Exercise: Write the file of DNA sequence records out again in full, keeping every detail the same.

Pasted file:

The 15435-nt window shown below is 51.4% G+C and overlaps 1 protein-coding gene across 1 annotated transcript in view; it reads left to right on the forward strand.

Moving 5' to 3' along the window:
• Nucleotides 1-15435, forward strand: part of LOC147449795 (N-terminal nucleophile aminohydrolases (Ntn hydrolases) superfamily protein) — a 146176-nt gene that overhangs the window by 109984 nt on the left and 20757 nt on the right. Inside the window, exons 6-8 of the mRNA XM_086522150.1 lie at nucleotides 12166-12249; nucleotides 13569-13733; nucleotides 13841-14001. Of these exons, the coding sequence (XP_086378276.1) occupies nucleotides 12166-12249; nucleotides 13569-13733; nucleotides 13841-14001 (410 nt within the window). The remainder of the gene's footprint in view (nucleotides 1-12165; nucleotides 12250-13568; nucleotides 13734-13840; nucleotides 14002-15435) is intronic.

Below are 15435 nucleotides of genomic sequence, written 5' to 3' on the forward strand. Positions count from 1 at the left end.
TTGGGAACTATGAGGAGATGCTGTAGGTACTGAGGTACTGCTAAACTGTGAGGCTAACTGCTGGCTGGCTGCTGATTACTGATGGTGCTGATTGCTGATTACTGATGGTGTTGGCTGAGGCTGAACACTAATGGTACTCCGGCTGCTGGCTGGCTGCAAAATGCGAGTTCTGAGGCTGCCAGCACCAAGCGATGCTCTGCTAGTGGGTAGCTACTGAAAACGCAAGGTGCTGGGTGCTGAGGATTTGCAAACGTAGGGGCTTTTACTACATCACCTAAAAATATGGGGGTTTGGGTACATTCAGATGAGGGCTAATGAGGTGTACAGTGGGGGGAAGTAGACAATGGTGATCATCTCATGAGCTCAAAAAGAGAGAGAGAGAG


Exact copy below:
The 15435-nt window shown below is 51.4% G+C and overlaps 1 protein-coding gene across 1 annotated transcript in view; it reads left to right on the forward strand.

Moving 5' to 3' along the window:
• Nucleotides 1-15435, forward strand: part of LOC147449795 (N-terminal nucleophile aminohydrolases (Ntn hydrolases) superfamily protein) — a 146176-nt gene that overhangs the window by 109984 nt on the left and 20757 nt on the right. Inside the window, exons 6-8 of the mRNA XM_086522150.1 lie at nucleotides 12166-12249; nucleotides 13569-13733; nucleotides 13841-14001. Of these exons, the coding sequence (XP_086378276.1) occupies nucleotides 12166-12249; nucleotides 13569-13733; nucleotides 13841-14001 (410 nt within the window). The remainder of the gene's footprint in view (nucleotides 1-12165; nucleotides 12250-13568; nucleotides 13734-13840; nucleotides 14002-15435) is intronic.

Below are 15435 nucleotides of genomic sequence, written 5' to 3' on the forward strand. Positions count from 1 at the left end.
TTGGGAACTATGAGGAGATGCTGTAGGTACTGAGGTACTGCTAAACTGTGAGGCTAACTGCTGGCTGGCTGCTGATTACTGATGGTGCTGATTGCTGATTACTGATGGTGTTGGCTGAGGCTGAACACTAATGGTACTCCGGCTGCTGGCTGGCTGCAAAATGCGAGTTCTGAGGCTGCCAGCACCAAGCGATGCTCTGCTAGTGGGTAGCTACTGAAAACGCAAGGTGCTGGGTGCTGAGGATTTGCAAACGTAGGGGCTTTTACTACATCACCTAAAAATATGGGGGTTTGGGTACATTCAGATGAGGGCTAATGAGGTGTACAGTGGGGGGAAGTAGACAATGGTGATCATCTCATGAGCTCAAAAAGAGAGAGAGAGAG